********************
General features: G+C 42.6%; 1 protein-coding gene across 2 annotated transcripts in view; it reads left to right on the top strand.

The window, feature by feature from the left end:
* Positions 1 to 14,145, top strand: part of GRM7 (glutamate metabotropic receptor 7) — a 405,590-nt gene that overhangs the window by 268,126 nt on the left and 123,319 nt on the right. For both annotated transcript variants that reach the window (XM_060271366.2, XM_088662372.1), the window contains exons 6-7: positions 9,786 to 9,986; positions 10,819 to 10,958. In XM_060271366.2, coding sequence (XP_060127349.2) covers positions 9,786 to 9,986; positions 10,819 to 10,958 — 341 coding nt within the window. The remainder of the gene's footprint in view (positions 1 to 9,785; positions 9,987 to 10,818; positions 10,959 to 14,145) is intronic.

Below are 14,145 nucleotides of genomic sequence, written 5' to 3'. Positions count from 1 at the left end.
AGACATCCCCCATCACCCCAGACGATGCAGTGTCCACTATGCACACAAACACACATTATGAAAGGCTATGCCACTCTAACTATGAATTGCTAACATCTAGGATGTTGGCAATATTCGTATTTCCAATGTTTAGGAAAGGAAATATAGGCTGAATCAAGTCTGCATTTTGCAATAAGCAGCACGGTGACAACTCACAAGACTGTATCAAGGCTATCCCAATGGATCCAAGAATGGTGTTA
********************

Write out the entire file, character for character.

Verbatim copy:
General features: G+C 42.6%; 1 protein-coding gene across 2 annotated transcripts in view; it reads left to right on the top strand.

The window, feature by feature from the left end:
* Positions 1 to 14,145, top strand: part of GRM7 (glutamate metabotropic receptor 7) — a 405,590-nt gene that overhangs the window by 268,126 nt on the left and 123,319 nt on the right. For both annotated transcript variants that reach the window (XM_060271366.2, XM_088662372.1), the window contains exons 6-7: positions 9,786 to 9,986; positions 10,819 to 10,958. In XM_060271366.2, coding sequence (XP_060127349.2) covers positions 9,786 to 9,986; positions 10,819 to 10,958 — 341 coding nt within the window. The remainder of the gene's footprint in view (positions 1 to 9,785; positions 9,987 to 10,818; positions 10,959 to 14,145) is intronic.

Below are 14,145 nucleotides of genomic sequence, written 5' to 3'. Positions count from 1 at the left end.
AGACATCCCCCATCACCCCAGACGATGCAGTGTCCACTATGCACACAAACACACATTATGAAAGGCTATGCCACTCTAACTATGAATTGCTAACATCTAGGATGTTGGCAATATTCGTATTTCCAATGTTTAGGAAAGGAAATATAGGCTGAATCAAGTCTGCATTTTGCAATAAGCAGCACGGTGACAACTCACAAGACTGTATCAAGGCTATCCCAATGGATCCAAGAATGGTGTTA